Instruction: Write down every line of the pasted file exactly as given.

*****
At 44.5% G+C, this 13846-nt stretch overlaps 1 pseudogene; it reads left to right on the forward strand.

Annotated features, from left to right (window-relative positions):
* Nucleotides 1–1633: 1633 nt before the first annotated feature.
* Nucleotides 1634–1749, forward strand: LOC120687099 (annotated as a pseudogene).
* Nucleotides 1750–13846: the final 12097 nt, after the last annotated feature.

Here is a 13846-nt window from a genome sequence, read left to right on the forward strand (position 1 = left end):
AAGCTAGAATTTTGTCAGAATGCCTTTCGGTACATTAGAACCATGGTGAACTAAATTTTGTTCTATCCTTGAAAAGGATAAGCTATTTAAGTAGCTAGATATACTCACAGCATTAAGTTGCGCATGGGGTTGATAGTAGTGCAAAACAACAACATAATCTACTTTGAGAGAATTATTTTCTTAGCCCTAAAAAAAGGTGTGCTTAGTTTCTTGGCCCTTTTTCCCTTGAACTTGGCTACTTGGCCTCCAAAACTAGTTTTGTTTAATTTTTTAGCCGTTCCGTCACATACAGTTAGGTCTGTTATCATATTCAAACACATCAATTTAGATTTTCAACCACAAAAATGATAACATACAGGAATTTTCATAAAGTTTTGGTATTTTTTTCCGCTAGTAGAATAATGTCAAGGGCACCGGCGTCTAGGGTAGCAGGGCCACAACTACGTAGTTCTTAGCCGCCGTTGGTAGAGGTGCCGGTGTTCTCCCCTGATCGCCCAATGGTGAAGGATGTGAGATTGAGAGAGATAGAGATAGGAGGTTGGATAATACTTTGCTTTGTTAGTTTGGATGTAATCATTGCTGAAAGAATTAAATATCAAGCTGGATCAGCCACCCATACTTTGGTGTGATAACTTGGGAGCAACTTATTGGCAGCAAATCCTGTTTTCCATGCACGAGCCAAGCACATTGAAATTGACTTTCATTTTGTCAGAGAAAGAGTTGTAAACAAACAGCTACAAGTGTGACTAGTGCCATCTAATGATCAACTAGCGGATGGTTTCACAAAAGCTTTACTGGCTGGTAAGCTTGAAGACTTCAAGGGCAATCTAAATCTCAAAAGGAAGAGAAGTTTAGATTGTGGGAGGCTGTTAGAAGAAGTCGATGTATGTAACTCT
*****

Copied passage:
At 44.5% G+C, this 13846-nt stretch overlaps 1 pseudogene; it reads left to right on the forward strand.

Annotated features, from left to right (window-relative positions):
* Nucleotides 1–1633: 1633 nt before the first annotated feature.
* Nucleotides 1634–1749, forward strand: LOC120687099 (annotated as a pseudogene).
* Nucleotides 1750–13846: the final 12097 nt, after the last annotated feature.

Here is a 13846-nt window from a genome sequence, read left to right on the forward strand (position 1 = left end):
AAGCTAGAATTTTGTCAGAATGCCTTTCGGTACATTAGAACCATGGTGAACTAAATTTTGTTCTATCCTTGAAAAGGATAAGCTATTTAAGTAGCTAGATATACTCACAGCATTAAGTTGCGCATGGGGTTGATAGTAGTGCAAAACAACAACATAATCTACTTTGAGAGAATTATTTTCTTAGCCCTAAAAAAAGGTGTGCTTAGTTTCTTGGCCCTTTTTCCCTTGAACTTGGCTACTTGGCCTCCAAAACTAGTTTTGTTTAATTTTTTAGCCGTTCCGTCACATACAGTTAGGTCTGTTATCATATTCAAACACATCAATTTAGATTTTCAACCACAAAAATGATAACATACAGGAATTTTCATAAAGTTTTGGTATTTTTTTCCGCTAGTAGAATAATGTCAAGGGCACCGGCGTCTAGGGTAGCAGGGCCACAACTACGTAGTTCTTAGCCGCCGTTGGTAGAGGTGCCGGTGTTCTCCCCTGATCGCCCAATGGTGAAGGATGTGAGATTGAGAGAGATAGAGATAGGAGGTTGGATAATACTTTGCTTTGTTAGTTTGGATGTAATCATTGCTGAAAGAATTAAATATCAAGCTGGATCAGCCACCCATACTTTGGTGTGATAACTTGGGAGCAACTTATTGGCAGCAAATCCTGTTTTCCATGCACGAGCCAAGCACATTGAAATTGACTTTCATTTTGTCAGAGAAAGAGTTGTAAACAAACAGCTACAAGTGTGACTAGTGCCATCTAATGATCAACTAGCGGATGGTTTCACAAAAGCTTTACTGGCTGGTAAGCTTGAAGACTTCAAGGGCAATCTAAATCTCAAAAGGAAGAGAAGTTTAGATTGTGGGAGGCTGTTAGAAGAAGTCGATGTATGTAACTCT